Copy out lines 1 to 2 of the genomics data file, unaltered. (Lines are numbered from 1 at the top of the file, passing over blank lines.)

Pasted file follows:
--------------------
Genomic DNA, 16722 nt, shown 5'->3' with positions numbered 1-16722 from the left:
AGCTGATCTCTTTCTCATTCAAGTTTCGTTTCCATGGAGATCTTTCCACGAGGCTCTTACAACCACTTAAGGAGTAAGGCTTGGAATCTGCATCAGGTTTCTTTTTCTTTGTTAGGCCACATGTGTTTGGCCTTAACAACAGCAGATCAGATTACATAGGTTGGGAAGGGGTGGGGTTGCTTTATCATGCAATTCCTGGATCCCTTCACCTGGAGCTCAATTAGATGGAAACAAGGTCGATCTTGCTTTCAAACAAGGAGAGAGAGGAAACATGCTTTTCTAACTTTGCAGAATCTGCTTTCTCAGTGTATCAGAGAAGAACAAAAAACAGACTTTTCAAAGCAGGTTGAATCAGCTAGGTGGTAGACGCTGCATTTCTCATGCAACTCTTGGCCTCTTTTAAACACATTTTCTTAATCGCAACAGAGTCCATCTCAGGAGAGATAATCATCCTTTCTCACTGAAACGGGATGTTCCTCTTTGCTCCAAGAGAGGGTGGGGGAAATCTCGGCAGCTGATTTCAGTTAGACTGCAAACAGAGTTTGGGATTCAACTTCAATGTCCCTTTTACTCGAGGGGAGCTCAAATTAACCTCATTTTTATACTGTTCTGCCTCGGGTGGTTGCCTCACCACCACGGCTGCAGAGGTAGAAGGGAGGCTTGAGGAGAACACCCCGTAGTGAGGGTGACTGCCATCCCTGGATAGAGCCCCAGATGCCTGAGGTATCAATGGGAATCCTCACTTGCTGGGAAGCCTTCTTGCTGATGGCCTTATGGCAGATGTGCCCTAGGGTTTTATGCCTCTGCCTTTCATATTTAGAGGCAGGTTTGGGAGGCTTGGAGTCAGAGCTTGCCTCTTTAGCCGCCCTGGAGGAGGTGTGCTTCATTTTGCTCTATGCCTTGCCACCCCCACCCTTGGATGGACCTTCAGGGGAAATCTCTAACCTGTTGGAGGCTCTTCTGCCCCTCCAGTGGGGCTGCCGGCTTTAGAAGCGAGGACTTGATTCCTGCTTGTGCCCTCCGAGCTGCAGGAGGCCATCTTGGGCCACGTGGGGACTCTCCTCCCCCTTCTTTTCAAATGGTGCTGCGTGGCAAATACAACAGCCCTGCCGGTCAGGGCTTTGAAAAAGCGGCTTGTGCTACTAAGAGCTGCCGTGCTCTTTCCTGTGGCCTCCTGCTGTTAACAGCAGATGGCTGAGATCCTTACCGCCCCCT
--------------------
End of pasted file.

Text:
Genomic DNA, 16722 nt, shown 5'->3' with positions numbered 1-16722 from the left:
AGCTGATCTCTTTCTCATTCAAGTTTCGTTTCCATGGAGATCTTTCCACGAGGCTCTTACAACCACTTAAGGAGTAAGGCTTGGAATCTGCATCAGGTTTCTTTTTCTTTGTTAGGCCACATGTGTTTGGCCTTAACAACAGCAGATCAGATTACATAGGTTGGGAAGGGGTGGGGTTGCTTTATCATGCAATTCCTGGATCCCTTCACCTGGAGCTCAATTAGATGGAAACAAGGTCGATCTTGCTTTCAAACAAGGAGAGAGAGGAAACATGCTTTTCTAACTTTGCAGAATCTGCTTTCTCAGTGTATCAGAGAAGAACAAAAAACAGACTTTTCAAAGCAGGTTGAATCAGCTAGGTGGTAGACGCTGCATTTCTCATGCAACTCTTGGCCTCTTTTAAACACATTTTCTTAATCGCAACAGAGTCCATCTCAGGAGAGATAATCATCCTTTCTCACTGAAACGGGATGTTCCTCTTTGCTCCAAGAGAGGGTGGGGGAAATCTCGGCAGCTGATTTCAGTTAGACTGCAAACAGAGTTTGGGATTCAACTTCAATGTCCCTTTTACTCGAGGGGAGCTCAAATTAACCTCATTTTTATACTGTTCTGCCTCGGGTGGTTGCCTCACCACCACGGCTGCAGAGGTAGAAGGGAGGCTTGAGGAGAACACCCCGTAGTGAGGGTGACTGCCATCCCTGGATAGAGCCCCAGATGCCTGAGGTATCAATGGGAATCCTCACTTGCTGGGAAGCCTTCTTGCTGATGGCCTTATGGCAGATGTGCCCTAGGGTTTTATGCCTCTGCCTTTCATATTTAGAGGCAGGTTTGGGAGGCTTGGAGTCAGAGCTTGCCTCTTTAGCCGCCCTGGAGGAGGTGTGCTTCATTTTGCTCTATGCCTTGCCACCCCCACCCTTGGATGGACCTTCAGGGGAAATCTCTAACCTGTTGGAGGCTCTTCTGCCCCTCCAGTGGGGCTGCCGGCTTTAGAAGCGAGGACTTGATTCCTGCTTGTGCCCTCCGAGCTGCAGGAGGCCATCTTGGGCCACGTGGGGACTCTCCTCCCCCTTCTTTTCAAATGGTGCTGCGTGGCAAATACAACAGCCCTGCCGGTCAGGGCTTTGAAAAAGCGGCTTGTGCTACTAAGAGCTGCCGTGCTCTTTCCTGTGGCCTCCTGCTGTTAACAGCAGATGGCTGAGATCCTTACCGCCCCCT